(Dr. Julian Owen & Dr. Alison Fox-Robichaud)

“If it’s an ongoing resuscitation, reassure them that you will update them with any changes and ensure that you do so yourself. Assigning this task to someone else including the social worker can lead to miscommunication and a disaster”
(Dr Andrew Worster @ProfBEEM)

Sharing knowledge is often a multi-step process as you continue to update a patient’s family of their status in the case of a resuscitation. Keeping the family in the loop by assigning the dedicated role to someone who is not otherwise involved in the resuscitation will assure the job is done in a timely and appropriate manner.

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“Don’t lose your cool no matter how insulting or angry they become, instead, be prepared to just leave…always maintain easy access to the door”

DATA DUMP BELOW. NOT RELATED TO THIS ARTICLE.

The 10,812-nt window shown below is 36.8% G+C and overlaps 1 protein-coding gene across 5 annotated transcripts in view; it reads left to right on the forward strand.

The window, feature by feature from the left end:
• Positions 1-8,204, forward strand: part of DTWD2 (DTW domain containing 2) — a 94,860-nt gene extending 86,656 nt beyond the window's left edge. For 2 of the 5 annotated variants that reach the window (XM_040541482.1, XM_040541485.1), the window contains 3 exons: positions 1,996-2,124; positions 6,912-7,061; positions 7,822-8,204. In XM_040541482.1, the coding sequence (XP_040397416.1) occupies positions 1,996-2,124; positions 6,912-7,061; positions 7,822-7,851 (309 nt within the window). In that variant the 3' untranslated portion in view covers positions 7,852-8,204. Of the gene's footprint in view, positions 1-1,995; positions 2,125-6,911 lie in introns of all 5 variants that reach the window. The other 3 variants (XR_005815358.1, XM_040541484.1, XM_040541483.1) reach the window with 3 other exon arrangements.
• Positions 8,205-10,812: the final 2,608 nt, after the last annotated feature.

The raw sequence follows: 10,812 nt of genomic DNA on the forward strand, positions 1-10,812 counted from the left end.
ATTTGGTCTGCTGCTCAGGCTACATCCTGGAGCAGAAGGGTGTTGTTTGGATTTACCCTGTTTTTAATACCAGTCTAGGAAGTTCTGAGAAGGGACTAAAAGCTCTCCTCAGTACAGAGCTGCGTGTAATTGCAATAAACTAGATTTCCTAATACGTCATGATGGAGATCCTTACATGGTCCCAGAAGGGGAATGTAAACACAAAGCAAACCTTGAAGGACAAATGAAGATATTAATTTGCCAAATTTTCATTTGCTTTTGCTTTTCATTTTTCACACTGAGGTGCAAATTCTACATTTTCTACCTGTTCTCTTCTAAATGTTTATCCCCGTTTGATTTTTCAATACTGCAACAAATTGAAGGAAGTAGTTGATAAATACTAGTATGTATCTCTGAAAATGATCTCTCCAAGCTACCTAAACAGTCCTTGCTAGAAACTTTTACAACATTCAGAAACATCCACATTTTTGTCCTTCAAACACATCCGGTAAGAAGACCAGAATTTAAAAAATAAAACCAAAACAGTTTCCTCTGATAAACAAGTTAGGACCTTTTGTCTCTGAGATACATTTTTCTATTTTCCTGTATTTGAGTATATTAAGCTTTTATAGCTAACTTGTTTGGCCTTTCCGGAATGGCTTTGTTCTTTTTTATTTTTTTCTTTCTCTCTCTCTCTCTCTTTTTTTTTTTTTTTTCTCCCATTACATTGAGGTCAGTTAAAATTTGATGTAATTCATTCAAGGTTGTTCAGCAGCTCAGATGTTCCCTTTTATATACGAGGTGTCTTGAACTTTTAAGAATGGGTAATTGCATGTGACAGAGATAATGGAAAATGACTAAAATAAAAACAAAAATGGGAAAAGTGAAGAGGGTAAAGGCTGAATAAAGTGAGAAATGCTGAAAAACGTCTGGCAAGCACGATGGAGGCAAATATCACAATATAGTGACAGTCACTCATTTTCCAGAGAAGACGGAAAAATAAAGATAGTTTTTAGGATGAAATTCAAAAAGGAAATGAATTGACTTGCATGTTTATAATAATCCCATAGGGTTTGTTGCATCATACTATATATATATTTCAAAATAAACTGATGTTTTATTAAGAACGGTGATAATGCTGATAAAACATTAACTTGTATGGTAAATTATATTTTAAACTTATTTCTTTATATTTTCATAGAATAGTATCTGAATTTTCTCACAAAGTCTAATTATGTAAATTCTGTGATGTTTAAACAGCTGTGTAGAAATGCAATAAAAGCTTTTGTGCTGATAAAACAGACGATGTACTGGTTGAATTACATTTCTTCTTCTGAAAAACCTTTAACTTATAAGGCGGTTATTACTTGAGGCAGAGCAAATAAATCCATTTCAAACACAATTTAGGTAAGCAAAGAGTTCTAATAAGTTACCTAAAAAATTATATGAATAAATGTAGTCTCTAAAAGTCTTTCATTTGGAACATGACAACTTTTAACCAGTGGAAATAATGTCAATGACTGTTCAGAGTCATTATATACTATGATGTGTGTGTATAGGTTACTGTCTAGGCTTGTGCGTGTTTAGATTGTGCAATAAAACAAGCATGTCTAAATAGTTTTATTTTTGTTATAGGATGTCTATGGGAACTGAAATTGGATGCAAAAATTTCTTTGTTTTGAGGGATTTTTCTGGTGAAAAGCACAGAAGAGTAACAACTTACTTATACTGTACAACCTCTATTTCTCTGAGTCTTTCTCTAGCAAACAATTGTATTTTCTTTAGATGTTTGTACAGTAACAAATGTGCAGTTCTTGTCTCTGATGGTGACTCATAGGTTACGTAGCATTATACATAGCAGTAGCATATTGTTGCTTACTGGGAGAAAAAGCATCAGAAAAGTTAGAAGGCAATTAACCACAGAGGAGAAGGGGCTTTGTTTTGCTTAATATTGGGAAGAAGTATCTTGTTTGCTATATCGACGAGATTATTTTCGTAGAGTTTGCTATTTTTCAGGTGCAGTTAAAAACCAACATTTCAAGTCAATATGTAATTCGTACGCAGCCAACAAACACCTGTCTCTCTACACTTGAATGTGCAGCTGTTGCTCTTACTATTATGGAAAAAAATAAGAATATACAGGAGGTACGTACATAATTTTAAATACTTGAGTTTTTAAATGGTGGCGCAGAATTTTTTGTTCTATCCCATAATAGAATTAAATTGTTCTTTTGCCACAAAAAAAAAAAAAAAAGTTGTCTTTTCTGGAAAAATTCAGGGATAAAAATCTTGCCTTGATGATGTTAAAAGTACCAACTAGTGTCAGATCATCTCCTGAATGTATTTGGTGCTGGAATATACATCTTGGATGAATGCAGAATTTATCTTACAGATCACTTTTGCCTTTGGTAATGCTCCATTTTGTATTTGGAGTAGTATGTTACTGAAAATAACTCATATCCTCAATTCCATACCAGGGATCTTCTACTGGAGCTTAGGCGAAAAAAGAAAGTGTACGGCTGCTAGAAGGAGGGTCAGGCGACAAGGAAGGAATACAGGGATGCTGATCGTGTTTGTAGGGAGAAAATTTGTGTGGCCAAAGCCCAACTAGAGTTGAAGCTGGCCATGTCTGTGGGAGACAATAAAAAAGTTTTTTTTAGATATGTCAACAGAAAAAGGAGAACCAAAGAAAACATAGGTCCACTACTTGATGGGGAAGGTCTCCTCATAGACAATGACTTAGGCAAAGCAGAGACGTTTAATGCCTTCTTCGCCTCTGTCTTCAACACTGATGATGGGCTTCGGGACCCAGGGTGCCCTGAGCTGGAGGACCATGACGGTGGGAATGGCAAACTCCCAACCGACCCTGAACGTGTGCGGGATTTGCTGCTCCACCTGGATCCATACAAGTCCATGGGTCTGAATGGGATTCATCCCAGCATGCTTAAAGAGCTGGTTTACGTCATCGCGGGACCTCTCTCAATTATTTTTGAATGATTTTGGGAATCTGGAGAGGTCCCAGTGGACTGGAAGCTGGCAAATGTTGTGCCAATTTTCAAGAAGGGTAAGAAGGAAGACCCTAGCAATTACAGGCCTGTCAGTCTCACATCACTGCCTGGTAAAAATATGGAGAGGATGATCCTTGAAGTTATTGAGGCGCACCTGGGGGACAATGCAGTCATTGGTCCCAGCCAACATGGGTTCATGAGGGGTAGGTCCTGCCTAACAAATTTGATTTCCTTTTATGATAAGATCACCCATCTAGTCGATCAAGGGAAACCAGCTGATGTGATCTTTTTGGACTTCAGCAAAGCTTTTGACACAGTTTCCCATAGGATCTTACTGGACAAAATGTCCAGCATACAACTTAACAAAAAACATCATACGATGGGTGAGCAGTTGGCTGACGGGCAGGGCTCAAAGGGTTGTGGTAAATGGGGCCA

(Dr. Andrew Worster @ProfBEEM)

Breaking bad news is hard for us, but bearing the news is not only scary, but often comes as a surprise. Many patients will react with sadness, but there are those who will act with anger or distrust and can blame you for the outcome of their loved one. Stay cool and keep your safety first.

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Take a moment to summarize what the plan is so patients understand that there are steps in place that are being taken care of, whether that is calling a consultant, talking to palliative care, or allowing natural death.

For discussions about withdrawing care in the ED, remind the patient that despite them voicing their loved ones wishes, they did not make the decision to pursue or withdraw care.

“I always tell them, I want to thank you for telling me about [the person] so we could honour them by treating them how they would want. I want to make it clear that this was not a decision or a choice, but rather being true to them”